As I already mentioned in my introduction I had the pleasure to work for a large tour operator in Germany and being in charge of the product of Hawaii. At times very challenging 5 years, but through this job I grew to really love the islands. And get some deep insight. Like probably for the most of you visiting Hawaii was one of my once in a lifetime dreams. In my imagination those islands were the closest you could get to paradise. Swaying palm trees, endless beaches and a tropical nature filled with flowers and enchanting smells. This is what it looked like in my head. Once I got there it got even better. Everything I dreamed of was there and more. Right after landing there was this guy greeting me with a friendly
Aloha! E komo mei!
and I instantly felt transported into another world. And that’s what this archipelago is. But you have to let it happen. I have seen a lot in my life and have put my foot on every continent of this planet. What can I say? The deepest impression left the people of Hawaii. Nowhere else have I met such friendly and affectionate people. The word Aloha stands not only for hello but has a much deeper meaning as it stands also for love, respect and friendship. Everybody here is ready to give you nothing less than this, but they also expect you to do the same in return. Of course they do have controversies here, but with some Aloha they can be solved easily. So if you ever come to Hawaii open up your heart and let the Aloha-spirit get to you, or even –as in my case- infect you.
Whenever I was visiting the islands I found the people that live here the most impressing. The tolerance they live should become a role model for all of us. Ever since Captain Cook as the first European landed here in 1778 there was a constant stream of people arriving from all over the world. It started with the Whalers that built staging posts in Lahaina and Honolulu to restock their provisions during their months long voyages. Then there were the missionaries from New England who brought the word of God to the “pagans”. But along with them came illnesses like the flu. Their children created plantations where they grew sugar cane and pineapple. Since they needed work force, they brought in people from China and Japan, but also from European countries like Portugal and others. They mingled and created a colorful mix in the population. Today most people still can tell you how much blood from which nation runs through their veins. This can sound like this: „ I am 30% Hawaiian, 30% Japanese, 20% Irish and 10% Chinese plus 10% German.” So when you have such detailed knowledge of your ancestry, you will find it hard to judge people just because of their origin. And you will learn to accept differences as completely normal. And this is something I find very impressive.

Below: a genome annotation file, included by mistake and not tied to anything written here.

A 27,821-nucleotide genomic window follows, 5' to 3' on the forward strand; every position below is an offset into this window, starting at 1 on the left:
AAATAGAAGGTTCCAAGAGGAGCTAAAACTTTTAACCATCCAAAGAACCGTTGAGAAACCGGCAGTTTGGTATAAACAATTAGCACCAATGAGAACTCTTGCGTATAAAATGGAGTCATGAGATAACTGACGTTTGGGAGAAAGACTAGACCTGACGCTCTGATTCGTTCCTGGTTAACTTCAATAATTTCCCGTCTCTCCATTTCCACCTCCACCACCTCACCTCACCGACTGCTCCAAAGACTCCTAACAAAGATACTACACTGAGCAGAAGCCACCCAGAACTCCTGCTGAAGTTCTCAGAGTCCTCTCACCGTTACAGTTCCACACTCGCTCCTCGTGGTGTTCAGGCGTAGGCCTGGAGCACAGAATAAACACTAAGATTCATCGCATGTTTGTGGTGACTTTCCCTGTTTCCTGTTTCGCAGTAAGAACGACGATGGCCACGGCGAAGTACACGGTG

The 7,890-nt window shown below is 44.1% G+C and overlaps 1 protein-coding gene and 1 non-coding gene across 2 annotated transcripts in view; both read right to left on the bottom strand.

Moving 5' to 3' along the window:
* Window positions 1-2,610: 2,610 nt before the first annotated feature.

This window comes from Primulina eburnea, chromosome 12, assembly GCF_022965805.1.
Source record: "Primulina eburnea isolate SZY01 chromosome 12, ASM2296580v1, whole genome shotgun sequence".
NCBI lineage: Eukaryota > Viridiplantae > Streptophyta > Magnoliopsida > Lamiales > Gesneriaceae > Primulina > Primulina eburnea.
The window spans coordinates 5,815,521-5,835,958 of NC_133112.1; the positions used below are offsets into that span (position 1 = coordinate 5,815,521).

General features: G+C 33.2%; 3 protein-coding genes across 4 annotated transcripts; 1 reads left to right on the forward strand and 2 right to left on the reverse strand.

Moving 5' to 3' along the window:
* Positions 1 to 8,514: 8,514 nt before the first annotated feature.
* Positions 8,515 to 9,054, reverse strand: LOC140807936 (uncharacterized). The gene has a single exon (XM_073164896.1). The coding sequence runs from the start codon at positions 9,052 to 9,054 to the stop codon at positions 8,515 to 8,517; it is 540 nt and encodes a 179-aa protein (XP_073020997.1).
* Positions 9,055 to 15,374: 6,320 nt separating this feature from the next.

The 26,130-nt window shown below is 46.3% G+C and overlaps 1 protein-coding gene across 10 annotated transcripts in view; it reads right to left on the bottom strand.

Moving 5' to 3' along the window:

Anyone who comes to Hawaii for the first time, might be surprised to meet so many asian tourists. But if you consider the geographical situation of the islands, it is pretty obvious. Back in the old days, when Japan was doing economically extremely well, a lot of companies would go to universities to recruit new staff. And since work force was something rare, they would offer a trip to Hawaii including pocket money if their dream candidate would sign the contract. Well, those days are over and nowadays the Asian tourists are coming mostly from China and Korea. For those people the islands (and here mainly Waikiki on Oahu and Kaanapali on Maui) are a destination like Majorca or the Canary Islands for us Europeans. And actually I wonder sometimes, what an Asian tourist must think, when he comes to the “Schinkenstraße” in Palma de Mallorca, which is more of a German street than a street on a Spanish Island.
And if you then consider that there are several million visitors from Asia versus a few 100.000’s from Europe, you shouldn’t be surprised to find Miso soup on the breakfast buffet along with the usual eggs and bacon. This soup can be very tasty and if you are open to new things, you might want to try it.
Another important thing for those visitors from Europe. The Islands still are US-American soil. Even if you could forget that every once in a while, cause everything is different from the mainland. And obviously for economical reasons all hotels and suppliers will follow the taste of the majority in order to be successful. For a European this might seem a bit too much, like too Disney and fake. But hey if you are not ready for it, you don’t have to visit this paradise. Which brings us back to the tolerance theme.
Have you ever been ti Hawaii? Are you planning to go? Was this post helpful? I am looking forward to your comments.